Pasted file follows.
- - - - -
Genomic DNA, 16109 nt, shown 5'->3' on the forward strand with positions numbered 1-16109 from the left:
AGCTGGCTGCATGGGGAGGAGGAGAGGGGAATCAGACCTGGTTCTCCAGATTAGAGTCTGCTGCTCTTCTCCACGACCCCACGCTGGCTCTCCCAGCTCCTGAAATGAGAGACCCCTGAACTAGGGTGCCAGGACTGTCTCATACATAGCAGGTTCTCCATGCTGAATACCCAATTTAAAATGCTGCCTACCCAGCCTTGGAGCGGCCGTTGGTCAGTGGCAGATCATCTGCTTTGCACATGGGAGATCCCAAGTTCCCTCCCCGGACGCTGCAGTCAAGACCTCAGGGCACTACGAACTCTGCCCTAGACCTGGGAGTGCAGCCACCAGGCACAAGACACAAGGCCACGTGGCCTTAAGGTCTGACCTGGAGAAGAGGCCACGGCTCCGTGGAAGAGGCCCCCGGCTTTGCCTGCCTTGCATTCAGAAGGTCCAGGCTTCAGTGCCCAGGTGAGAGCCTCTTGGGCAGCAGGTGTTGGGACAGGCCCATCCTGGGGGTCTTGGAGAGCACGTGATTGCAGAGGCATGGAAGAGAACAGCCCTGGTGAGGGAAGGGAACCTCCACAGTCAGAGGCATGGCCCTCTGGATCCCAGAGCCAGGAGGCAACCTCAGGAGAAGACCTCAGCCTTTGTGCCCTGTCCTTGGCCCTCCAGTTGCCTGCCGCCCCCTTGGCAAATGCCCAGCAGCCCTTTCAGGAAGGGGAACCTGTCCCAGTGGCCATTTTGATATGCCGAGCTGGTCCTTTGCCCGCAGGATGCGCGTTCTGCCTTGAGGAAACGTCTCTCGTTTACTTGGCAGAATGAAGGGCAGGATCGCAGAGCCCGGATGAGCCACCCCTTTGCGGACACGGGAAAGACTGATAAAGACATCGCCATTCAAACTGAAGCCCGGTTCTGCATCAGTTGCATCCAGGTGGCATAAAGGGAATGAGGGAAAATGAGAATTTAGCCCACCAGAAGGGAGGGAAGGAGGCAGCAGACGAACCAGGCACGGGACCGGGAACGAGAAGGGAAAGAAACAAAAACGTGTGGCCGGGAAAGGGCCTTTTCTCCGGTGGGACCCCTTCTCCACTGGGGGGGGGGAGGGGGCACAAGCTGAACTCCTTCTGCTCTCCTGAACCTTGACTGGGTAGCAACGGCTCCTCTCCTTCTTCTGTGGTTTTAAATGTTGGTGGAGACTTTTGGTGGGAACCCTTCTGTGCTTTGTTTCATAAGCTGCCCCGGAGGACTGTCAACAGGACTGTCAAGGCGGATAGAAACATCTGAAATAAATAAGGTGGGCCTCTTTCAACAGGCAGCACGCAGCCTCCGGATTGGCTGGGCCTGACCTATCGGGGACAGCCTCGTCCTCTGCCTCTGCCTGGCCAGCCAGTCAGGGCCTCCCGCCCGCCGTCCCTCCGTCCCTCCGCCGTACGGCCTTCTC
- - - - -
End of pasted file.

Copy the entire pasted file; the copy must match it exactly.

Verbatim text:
Genomic DNA, 16109 nt, shown 5'->3' on the forward strand with positions numbered 1-16109 from the left:
AGCTGGCTGCATGGGGAGGAGGAGAGGGGAATCAGACCTGGTTCTCCAGATTAGAGTCTGCTGCTCTTCTCCACGACCCCACGCTGGCTCTCCCAGCTCCTGAAATGAGAGACCCCTGAACTAGGGTGCCAGGACTGTCTCATACATAGCAGGTTCTCCATGCTGAATACCCAATTTAAAATGCTGCCTACCCAGCCTTGGAGCGGCCGTTGGTCAGTGGCAGATCATCTGCTTTGCACATGGGAGATCCCAAGTTCCCTCCCCGGACGCTGCAGTCAAGACCTCAGGGCACTACGAACTCTGCCCTAGACCTGGGAGTGCAGCCACCAGGCACAAGACACAAGGCCACGTGGCCTTAAGGTCTGACCTGGAGAAGAGGCCACGGCTCCGTGGAAGAGGCCCCCGGCTTTGCCTGCCTTGCATTCAGAAGGTCCAGGCTTCAGTGCCCAGGTGAGAGCCTCTTGGGCAGCAGGTGTTGGGACAGGCCCATCCTGGGGGTCTTGGAGAGCACGTGATTGCAGAGGCATGGAAGAGAACAGCCCTGGTGAGGGAAGGGAACCTCCACAGTCAGAGGCATGGCCCTCTGGATCCCAGAGCCAGGAGGCAACCTCAGGAGAAGACCTCAGCCTTTGTGCCCTGTCCTTGGCCCTCCAGTTGCCTGCCGCCCCCTTGGCAAATGCCCAGCAGCCCTTTCAGGAAGGGGAACCTGTCCCAGTGGCCATTTTGATATGCCGAGCTGGTCCTTTGCCCGCAGGATGCGCGTTCTGCCTTGAGGAAACGTCTCTCGTTTACTTGGCAGAATGAAGGGCAGGATCGCAGAGCCCGGATGAGCCACCCCTTTGCGGACACGGGAAAGACTGATAAAGACATCGCCATTCAAACTGAAGCCCGGTTCTGCATCAGTTGCATCCAGGTGGCATAAAGGGAATGAGGGAAAATGAGAATTTAGCCCACCAGAAGGGAGGGAAGGAGGCAGCAGACGAACCAGGCACGGGACCGGGAACGAGAAGGGAAAGAAACAAAAACGTGTGGCCGGGAAAGGGCCTTTTCTCCGGTGGGACCCCTTCTCCACTGGGGGGGGGGAGGGGGCACAAGCTGAACTCCTTCTGCTCTCCTGAACCTTGACTGGGTAGCAACGGCTCCTCTCCTTCTTCTGTGGTTTTAAATGTTGGTGGAGACTTTTGGTGGGAACCCTTCTGTGCTTTGTTTCATAAGCTGCCCCGGAGGACTGTCAACAGGACTGTCAAGGCGGATAGAAACATCTGAAATAAATAAGGTGGGCCTCTTTCAACAGGCAGCACGCAGCCTCCGGATTGGCTGGGCCTGACCTATCGGGGACAGCCTCGTCCTCTGCCTCTGCCTGGCCAGCCAGTCAGGGCCTCCCGCCCGCCGTCCCTCCGTCCCTCCGCCGTACGGCCTTCTC